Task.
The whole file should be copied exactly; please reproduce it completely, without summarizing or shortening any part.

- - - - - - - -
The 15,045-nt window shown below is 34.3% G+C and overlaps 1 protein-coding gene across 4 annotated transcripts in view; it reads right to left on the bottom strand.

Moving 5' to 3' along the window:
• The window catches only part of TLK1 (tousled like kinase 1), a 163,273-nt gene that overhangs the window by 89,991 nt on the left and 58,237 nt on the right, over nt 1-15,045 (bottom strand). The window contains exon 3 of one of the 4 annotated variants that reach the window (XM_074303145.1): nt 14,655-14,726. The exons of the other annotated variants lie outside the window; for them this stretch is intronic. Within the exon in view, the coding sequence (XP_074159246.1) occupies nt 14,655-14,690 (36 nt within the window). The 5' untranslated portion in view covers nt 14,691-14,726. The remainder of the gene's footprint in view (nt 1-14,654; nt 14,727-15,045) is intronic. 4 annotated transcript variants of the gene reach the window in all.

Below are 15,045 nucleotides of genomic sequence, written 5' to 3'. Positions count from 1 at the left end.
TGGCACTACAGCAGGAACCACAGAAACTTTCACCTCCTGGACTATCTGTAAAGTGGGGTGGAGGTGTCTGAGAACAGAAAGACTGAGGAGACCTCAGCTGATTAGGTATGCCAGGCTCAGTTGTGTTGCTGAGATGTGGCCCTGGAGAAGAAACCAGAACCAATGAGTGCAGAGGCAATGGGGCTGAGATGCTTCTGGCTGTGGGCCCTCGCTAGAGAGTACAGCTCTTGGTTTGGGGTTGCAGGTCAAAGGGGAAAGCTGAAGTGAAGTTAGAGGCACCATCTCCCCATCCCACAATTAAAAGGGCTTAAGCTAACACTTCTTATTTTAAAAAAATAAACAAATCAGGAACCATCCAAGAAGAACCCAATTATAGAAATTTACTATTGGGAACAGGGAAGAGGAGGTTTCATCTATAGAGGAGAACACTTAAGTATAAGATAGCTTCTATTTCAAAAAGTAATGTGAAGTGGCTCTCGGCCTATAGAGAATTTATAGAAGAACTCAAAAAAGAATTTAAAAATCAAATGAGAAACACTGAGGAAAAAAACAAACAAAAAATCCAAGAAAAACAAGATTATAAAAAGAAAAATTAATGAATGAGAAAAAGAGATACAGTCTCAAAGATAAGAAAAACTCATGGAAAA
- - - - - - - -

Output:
The 15,045-nt window shown below is 34.3% G+C and overlaps 1 protein-coding gene across 4 annotated transcripts in view; it reads right to left on the bottom strand.

Moving 5' to 3' along the window:
• The window catches only part of TLK1 (tousled like kinase 1), a 163,273-nt gene that overhangs the window by 89,991 nt on the left and 58,237 nt on the right, over nt 1-15,045 (bottom strand). The window contains exon 3 of one of the 4 annotated variants that reach the window (XM_074303145.1): nt 14,655-14,726. The exons of the other annotated variants lie outside the window; for them this stretch is intronic. Within the exon in view, the coding sequence (XP_074159246.1) occupies nt 14,655-14,690 (36 nt within the window). The 5' untranslated portion in view covers nt 14,691-14,726. The remainder of the gene's footprint in view (nt 1-14,654; nt 14,727-15,045) is intronic. 4 annotated transcript variants of the gene reach the window in all.

Below are 15,045 nucleotides of genomic sequence, written 5' to 3'. Positions count from 1 at the left end.
TGGCACTACAGCAGGAACCACAGAAACTTTCACCTCCTGGACTATCTGTAAAGTGGGGTGGAGGTGTCTGAGAACAGAAAGACTGAGGAGACCTCAGCTGATTAGGTATGCCAGGCTCAGTTGTGTTGCTGAGATGTGGCCCTGGAGAAGAAACCAGAACCAATGAGTGCAGAGGCAATGGGGCTGAGATGCTTCTGGCTGTGGGCCCTCGCTAGAGAGTACAGCTCTTGGTTTGGGGTTGCAGGTCAAAGGGGAAAGCTGAAGTGAAGTTAGAGGCACCATCTCCCCATCCCACAATTAAAAGGGCTTAAGCTAACACTTCTTATTTTAAAAAAATAAACAAATCAGGAACCATCCAAGAAGAACCCAATTATAGAAATTTACTATTGGGAACAGGGAAGAGGAGGTTTCATCTATAGAGGAGAACACTTAAGTATAAGATAGCTTCTATTTCAAAAAGTAATGTGAAGTGGCTCTCGGCCTATAGAGAATTTATAGAAGAACTCAAAAAAGAATTTAAAAATCAAATGAGAAACACTGAGGAAAAAAACAAACAAAAAATCCAAGAAAAACAAGATTATAAAAAGAAAAATTAATGAATGAGAAAAAGAGATACAGTCTCAAAGATAAGAAAAACTCATGGAAAA